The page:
Advocacy is the art of communicating your needs or the needs of someone else in a way that other people can understand for the purpose of fulfilling the individuals needs. Advocacy is especially important when the individual is in a vulnerable position and their voice isn’t being heard by influential people in their life and community. Advocacy allows people to express their views and concerns, access information and services, defend and promote their rights and responsibilities, and explore their choices and options.
For individuals the age of 18 and under, often advocacy can be accessed through the Office of the Provincial Advocate for Children and Youth, this support service can be found through the following link: http://provincialadvocate.on.ca/main/en/about/aboutus.cfm . Children tend to be vulnerable members of our society, their voices aren’t often heard and many times they may end up in situations that are violating their rights as a member of our society so advocating for the wellbeing of children is a critical service. “Advocacy is the catalyst for change, not the change agent” From the site of the Ontario Provincial Advocate for Children and Youth.
In our generation we’ve seen a lot of positive changes in the lives of people with mental illnesses and disabilities, yet we still have a long way to go. In March 2007 Huronia Regional Centre, the institution for individuals closed and a class action law suit was filed against them. This was a huge turning point for patients living at the centre and for all individuals with a disability, it opened doors for them to have their voices heard and their rights respected, it also set a precedent for the rights of all individuals in society. This shift in how society treats individuals whom are vulnerable provides an optimistic perspective for all members of our society.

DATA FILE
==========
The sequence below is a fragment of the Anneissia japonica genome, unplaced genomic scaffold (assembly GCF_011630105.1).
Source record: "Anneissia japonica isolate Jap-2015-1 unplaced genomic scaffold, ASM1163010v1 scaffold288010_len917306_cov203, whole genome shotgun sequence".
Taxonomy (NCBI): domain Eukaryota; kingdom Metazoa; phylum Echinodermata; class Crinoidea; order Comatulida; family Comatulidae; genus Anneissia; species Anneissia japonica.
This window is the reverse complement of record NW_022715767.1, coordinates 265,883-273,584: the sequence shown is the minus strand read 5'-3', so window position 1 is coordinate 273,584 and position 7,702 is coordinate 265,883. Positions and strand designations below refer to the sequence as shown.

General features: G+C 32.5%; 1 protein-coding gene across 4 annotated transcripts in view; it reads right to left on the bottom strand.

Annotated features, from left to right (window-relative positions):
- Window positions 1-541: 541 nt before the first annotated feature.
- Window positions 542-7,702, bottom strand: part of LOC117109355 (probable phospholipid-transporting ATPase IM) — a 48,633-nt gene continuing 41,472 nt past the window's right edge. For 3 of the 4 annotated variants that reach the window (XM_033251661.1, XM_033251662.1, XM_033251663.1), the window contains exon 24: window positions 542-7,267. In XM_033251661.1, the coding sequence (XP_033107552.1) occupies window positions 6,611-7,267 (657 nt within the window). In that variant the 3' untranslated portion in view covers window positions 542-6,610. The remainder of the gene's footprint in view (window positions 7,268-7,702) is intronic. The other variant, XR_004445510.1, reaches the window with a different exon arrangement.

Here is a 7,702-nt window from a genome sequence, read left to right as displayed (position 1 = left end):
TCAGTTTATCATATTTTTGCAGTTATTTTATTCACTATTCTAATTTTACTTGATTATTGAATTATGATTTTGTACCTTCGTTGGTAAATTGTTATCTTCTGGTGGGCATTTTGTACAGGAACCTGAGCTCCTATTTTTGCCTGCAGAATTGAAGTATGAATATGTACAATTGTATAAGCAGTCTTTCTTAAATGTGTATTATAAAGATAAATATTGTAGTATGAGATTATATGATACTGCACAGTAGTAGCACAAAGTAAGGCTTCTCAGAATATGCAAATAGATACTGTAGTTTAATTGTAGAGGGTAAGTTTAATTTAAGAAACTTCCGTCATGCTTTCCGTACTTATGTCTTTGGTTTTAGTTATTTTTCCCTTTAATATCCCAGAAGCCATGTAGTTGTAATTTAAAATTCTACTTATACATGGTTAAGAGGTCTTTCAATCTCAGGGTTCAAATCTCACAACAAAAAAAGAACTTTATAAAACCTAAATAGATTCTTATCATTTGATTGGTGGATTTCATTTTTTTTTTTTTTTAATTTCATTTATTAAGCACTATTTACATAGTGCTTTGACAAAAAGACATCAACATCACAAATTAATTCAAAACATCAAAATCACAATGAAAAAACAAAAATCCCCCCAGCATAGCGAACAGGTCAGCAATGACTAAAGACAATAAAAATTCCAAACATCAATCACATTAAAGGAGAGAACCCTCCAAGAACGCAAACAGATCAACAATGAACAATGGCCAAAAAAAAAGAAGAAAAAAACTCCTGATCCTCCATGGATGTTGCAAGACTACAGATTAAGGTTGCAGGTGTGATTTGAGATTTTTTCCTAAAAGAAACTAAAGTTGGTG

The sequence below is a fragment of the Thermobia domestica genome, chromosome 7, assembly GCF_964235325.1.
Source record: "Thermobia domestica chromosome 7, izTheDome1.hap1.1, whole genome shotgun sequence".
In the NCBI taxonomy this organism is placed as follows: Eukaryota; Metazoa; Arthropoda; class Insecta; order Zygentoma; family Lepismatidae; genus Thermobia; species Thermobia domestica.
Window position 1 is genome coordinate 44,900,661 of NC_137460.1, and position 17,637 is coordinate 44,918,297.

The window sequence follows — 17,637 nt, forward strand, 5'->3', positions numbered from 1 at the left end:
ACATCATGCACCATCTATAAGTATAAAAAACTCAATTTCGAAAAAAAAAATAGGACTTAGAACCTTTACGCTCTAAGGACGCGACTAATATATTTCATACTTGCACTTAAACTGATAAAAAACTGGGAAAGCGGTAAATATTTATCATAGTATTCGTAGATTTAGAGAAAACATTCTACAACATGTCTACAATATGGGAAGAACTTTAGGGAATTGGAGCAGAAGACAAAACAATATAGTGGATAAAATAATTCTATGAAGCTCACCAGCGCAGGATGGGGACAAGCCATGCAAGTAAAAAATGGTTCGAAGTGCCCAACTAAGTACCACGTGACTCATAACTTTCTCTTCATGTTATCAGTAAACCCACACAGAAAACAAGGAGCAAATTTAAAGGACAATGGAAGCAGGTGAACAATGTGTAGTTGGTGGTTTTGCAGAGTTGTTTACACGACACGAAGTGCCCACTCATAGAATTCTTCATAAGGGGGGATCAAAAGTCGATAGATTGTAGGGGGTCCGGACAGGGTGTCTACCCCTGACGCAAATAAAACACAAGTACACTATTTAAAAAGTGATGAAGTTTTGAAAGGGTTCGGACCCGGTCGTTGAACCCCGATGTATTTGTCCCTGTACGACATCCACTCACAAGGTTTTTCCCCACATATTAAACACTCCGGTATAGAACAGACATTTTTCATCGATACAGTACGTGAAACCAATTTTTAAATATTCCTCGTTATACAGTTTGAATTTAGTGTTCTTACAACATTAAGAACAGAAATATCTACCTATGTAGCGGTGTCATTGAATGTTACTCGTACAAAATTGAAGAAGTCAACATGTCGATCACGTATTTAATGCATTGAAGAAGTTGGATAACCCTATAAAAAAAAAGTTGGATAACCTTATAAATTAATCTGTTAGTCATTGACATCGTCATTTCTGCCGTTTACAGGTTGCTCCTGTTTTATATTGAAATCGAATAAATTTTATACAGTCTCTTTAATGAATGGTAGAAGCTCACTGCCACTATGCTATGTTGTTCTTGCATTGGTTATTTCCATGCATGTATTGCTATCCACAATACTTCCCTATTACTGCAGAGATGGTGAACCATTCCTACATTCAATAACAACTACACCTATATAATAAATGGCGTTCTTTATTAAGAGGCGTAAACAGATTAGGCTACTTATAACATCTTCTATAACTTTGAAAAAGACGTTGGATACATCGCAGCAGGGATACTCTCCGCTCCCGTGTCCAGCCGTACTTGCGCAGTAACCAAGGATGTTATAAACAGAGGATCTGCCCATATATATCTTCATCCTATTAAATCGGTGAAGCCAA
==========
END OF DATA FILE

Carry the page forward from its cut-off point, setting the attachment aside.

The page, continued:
Stigma is still a huge negative factor influencing individuals with a mental illness and disability and preventing them from accessing their rights as well as fully participating in their community and society. Being judged and treated negatively is one of the biggest barriers preventing individuals from accessing mental health support services and accessing support. Stigma is also a silencing force preventing people from advocating for themselves and others and from sharing their stories and healing. The fear of being judged and being excluded is something everyone worries about but it’s a day to day reality for individuals facing these types of illnesses.
In our generation we are already beginning to see the positive changes, it’s our job to continue making a difference and being productive members of society as well as helping other people access the skills they need to also be productive members of our society.
What is advocacy? (2014, January 1). Retrieved August 28, 2014, from http://www.seap.org.uk/im-looking-for-help-or-support/what-is-advocacy.html
Mission Statement. (2009, January 1). Retrieved August 28, 2014, from http://provincialadvocate.on.ca/main/en/about/aboutus.cfm
Huronia Regional Centre. (2014, August 25). Retrieved August 28, 2014, from http://www.mcss.gov.on.ca/en/mcss/programs/developmental/HRC_history.aspx
Stigma and Discrimination – Canadian Mental Health Association, Ontario Division. (2014, January 1). Retrieved August 28, 2014.